Anyone else feeling slightly sick about the Brexit talks?

Anyone else feeling slightly sick about the Brexit talks?

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With our future in the balance, let’s hope that Brexit Means Brexit means something. Or at least that top Tories have more of a handle on this than appearances suggest, says Emma Bartley

As a Remainer / Remoaner / saboteuse / previously well-adjusted individual who has scarcely been able to pick up a newspaper for the past 12 months without screaming “WHAT THE FUCK IS GOING ON, BRITAIN?”, I’m not entirely sure how I want the Brexit negotiations to go.

The vengeful part of me would like to see the Brexiteers fail miserably, just so the 48% can paint the words WE TOLD YOU SO on a rocket and shoot them into space.

The part that likes to think that there are some grown-ups, somewhere, in charge would love for the EU negotiators to show our Brexit policy for the nonsense it is. Like, “Eet says ere zat Le Bregsit means Le Bregsit. And Borees Johnson, e want un open Bregsit. Are you sure you didn’t just put zis sroo Google Translate? It mean nozzing!” (This is of course a dreadfully racist bit of stereotyping but at some point you’ve got to get on board with the national mood.)

Then the part of me that still loves my country is hoping it won’t be that bad. Because we are at a critical point in our history and it feels as if a lot of our future prosperity depends on these negotiations. Whatever “no deal is better than a bad deal” actually means, presumably most sensible Britons can agree that neither option sounds marvellous if it lumbers us with barriers to trade, significant restrictions on the movement of people, a huge financial obligation with none of the benefits of EU membership, etc, etc.

That part of me is still hoping that a different Theresa May, Boris Johnson and David Davis will turn up today from the ones whom we saw on the Brexit and general election campaign trails – the May who spoke so effectively about fairness when she was first made Prime Minister; the BoJo who speaks five languages and is pro-immigration; the David Davis who is so committed to human rights that he resigned over counter-terrorism measures. Or at least that there are some grown-ups in charge, somewhere (probably in the Civil Service).

Assuming Brexit goes ahead – and it’s unimaginable that anyone currently in charge will have the balls to tell The British Public In Their Wisdom that Brexit is not going ahead, however bad things start to look – we will need to reach a compromise with the EU.

Ideally for Remainers, that compromise would involve membership of the single market and guaranteed rights for EU citizens living here, and UK citizens living in Europe. More realistically, it’d be nice if Team May can cut a deal that doesn’t necessitate the City of London upping sticks to Frankfurt and the rest of us having only carefully rationed tinned food to eat.

Ironically, given that Taking Back Control was really high on the list of reasons people voted for Brexit, much will now depend on the EU negotiators. Will they send their grownups, who realise that we’re a pretty big trading partner and allowing us to chew our own arm off isn’t a great idea in the long run, or their vengeful children, who’ll quite happily watch us bleed to death just to show how much cleverer they are? As they probably don’t say in Brussels, regardez this space.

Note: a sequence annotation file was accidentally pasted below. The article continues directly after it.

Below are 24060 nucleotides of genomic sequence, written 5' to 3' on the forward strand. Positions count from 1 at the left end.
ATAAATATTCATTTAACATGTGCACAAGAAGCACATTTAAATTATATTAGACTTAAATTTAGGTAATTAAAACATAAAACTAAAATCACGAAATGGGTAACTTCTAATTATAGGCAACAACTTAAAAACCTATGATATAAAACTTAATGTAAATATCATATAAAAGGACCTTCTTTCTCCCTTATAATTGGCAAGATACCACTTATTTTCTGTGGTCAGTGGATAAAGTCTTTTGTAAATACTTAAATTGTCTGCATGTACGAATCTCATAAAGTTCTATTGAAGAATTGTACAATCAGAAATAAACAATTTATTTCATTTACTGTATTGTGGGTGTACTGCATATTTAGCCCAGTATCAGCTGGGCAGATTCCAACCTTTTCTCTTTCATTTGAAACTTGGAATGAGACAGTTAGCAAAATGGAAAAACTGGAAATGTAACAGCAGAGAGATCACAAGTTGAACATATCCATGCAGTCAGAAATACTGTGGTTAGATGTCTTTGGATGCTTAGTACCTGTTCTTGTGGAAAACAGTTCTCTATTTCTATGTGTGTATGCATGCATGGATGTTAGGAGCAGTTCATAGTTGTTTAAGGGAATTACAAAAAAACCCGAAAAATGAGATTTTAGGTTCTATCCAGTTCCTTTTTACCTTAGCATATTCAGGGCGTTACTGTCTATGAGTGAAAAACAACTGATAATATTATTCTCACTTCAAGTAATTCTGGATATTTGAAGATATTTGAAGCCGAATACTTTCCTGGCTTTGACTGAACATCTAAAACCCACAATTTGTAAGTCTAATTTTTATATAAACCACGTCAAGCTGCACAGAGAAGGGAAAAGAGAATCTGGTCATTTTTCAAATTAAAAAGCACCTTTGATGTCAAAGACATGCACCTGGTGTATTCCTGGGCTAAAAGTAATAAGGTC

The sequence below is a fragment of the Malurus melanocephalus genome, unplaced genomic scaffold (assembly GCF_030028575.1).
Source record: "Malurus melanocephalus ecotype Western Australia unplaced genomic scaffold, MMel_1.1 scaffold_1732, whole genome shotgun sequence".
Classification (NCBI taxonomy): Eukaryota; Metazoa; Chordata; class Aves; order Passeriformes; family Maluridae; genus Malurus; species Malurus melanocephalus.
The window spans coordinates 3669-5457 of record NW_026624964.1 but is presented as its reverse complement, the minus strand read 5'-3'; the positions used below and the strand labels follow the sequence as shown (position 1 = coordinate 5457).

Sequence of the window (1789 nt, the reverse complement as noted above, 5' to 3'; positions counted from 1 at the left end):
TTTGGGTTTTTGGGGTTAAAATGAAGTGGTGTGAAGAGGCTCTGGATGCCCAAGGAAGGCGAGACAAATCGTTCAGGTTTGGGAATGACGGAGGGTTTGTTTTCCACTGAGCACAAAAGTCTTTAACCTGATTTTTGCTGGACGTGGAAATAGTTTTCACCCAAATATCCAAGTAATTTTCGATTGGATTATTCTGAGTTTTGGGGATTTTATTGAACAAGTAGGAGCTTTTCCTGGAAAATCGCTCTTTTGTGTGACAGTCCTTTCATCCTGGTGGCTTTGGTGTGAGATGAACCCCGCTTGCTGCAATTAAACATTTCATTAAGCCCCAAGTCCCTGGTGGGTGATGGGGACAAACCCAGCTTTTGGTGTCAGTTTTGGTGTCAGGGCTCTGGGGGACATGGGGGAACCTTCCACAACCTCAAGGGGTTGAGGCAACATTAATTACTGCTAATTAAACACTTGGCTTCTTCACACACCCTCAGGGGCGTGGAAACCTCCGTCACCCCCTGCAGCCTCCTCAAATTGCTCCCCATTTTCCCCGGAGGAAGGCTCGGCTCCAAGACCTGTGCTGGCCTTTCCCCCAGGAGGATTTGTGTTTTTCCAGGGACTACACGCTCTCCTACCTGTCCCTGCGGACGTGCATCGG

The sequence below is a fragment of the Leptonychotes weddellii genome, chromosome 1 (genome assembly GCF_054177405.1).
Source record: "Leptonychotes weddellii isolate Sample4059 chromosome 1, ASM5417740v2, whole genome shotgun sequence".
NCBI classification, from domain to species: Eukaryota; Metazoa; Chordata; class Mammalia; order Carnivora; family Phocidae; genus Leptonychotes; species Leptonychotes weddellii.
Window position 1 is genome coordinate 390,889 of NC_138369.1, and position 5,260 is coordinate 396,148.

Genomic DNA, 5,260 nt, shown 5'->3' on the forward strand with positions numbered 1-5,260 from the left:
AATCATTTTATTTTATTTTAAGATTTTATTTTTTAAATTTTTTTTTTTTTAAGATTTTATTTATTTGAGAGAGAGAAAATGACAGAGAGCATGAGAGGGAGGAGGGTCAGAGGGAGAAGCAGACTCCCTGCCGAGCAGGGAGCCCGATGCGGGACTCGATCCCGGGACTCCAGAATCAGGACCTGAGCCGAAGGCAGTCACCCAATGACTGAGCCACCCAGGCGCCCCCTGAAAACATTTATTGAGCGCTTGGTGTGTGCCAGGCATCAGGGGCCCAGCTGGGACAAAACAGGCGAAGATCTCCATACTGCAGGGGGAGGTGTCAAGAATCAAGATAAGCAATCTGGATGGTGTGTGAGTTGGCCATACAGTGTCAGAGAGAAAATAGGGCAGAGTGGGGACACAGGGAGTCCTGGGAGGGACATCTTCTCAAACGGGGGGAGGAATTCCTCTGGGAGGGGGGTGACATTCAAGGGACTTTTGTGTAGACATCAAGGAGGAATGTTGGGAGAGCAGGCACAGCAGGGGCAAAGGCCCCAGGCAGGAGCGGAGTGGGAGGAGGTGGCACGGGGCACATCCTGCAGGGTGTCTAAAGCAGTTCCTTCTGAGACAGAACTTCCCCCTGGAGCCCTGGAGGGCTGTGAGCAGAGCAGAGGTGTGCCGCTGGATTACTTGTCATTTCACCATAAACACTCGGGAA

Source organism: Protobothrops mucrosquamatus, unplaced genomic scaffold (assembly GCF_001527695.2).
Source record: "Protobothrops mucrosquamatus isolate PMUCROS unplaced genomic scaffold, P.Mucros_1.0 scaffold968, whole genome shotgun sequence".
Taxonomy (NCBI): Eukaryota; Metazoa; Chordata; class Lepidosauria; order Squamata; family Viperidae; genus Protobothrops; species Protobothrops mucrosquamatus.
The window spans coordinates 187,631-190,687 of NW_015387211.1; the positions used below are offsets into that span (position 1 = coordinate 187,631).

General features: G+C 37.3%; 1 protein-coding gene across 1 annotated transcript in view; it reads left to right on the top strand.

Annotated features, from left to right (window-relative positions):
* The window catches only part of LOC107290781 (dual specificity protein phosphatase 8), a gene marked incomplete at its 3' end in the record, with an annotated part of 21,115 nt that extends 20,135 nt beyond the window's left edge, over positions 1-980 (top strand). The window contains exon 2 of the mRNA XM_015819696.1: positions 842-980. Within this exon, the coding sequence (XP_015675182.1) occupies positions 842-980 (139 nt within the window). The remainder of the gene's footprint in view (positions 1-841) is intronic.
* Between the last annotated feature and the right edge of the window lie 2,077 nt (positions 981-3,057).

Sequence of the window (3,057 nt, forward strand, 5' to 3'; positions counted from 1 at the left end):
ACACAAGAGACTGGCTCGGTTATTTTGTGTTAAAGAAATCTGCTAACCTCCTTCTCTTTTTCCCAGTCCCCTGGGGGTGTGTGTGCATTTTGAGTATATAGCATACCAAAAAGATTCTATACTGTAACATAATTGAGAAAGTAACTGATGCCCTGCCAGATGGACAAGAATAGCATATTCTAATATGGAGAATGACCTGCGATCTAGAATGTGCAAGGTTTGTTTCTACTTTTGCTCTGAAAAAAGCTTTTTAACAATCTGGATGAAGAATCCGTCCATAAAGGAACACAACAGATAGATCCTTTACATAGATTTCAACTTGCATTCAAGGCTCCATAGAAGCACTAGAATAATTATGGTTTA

Can we stop doing politics by numbers, please?

Can we stop doing politics by numbers, please?

VOTESBYWOMEN_V13From 10,000 new police to £350 million for the NHS, the random figures that politicians dream up aren’t helping anybody

Diane Abbott was criticised this morning for fumbling her figures on Labour’s promise of 10,000 new police officers. And rightly so – that number is ridiculous. How did the party decide that 10,000 were needed, rather than 9,999 – or 232.5? What will happen if they only find 8,012 viable candidates – will they have to import some from abroad?

The party can’t seem to stop pulling random round numbers out of its arse – just look at Jeremy Corbyn’s 10 Pledges to Transform Britain on the Labour website. First off, Jez is going to create a million good-quality jobs by investing £500 billion in infrastructure. Then he’ll build a million new homes, including half a million council homes. And now 10,000 more five-oh.

These arbitrary figures are a particularly bad look for Labour in its hard-left phase, with echoes of Stalin and his five-year plans. Or Dr Evil in blackmail mode. But they’re far from the only ones at it. Just think of the £350 million promised to the NHS by Brexiteers who said this was what EU membership cost us. Then denied it, in spite of the fact THEY WROTE IT ON A MASSIVE BUS AND DROVE IT AROUND THE ENTIRE COUNTRY.

And let’s not forget it was David Cameron’s Tories who promised to cap net migration at tens of thousands, because: well, probably because it sounded good. Now the Conservatives are having to distance themselves from the pledge, realising they might need immigrants to pay inflated university fees, work in the NHS, and generally do stuff Brits can’t be bothered with.

Meanwhile the Lib Dems have found 3 million people who will be £2,500 a year worse off after Brexit. Wasn’t it going to be £4,300 according to George Osborne? And wasn’t that kind of “scaremongering” said to have been a vote-loser ahead of the referendum?

This is not to disagree that Brexit is likely to leave ordinary people worse off financially, or that we need more jobs, or new homes. The point is that when you try to get people on board with those issues, it’s not a great starting point to assume the electorate is too thick to find a decimal place.

Let’s raise the bar a little higher, dear leaders, and use figures that relate to our actual needs. Otherwise, as Diane Abbott found, it’s only you who will end up looking stupid.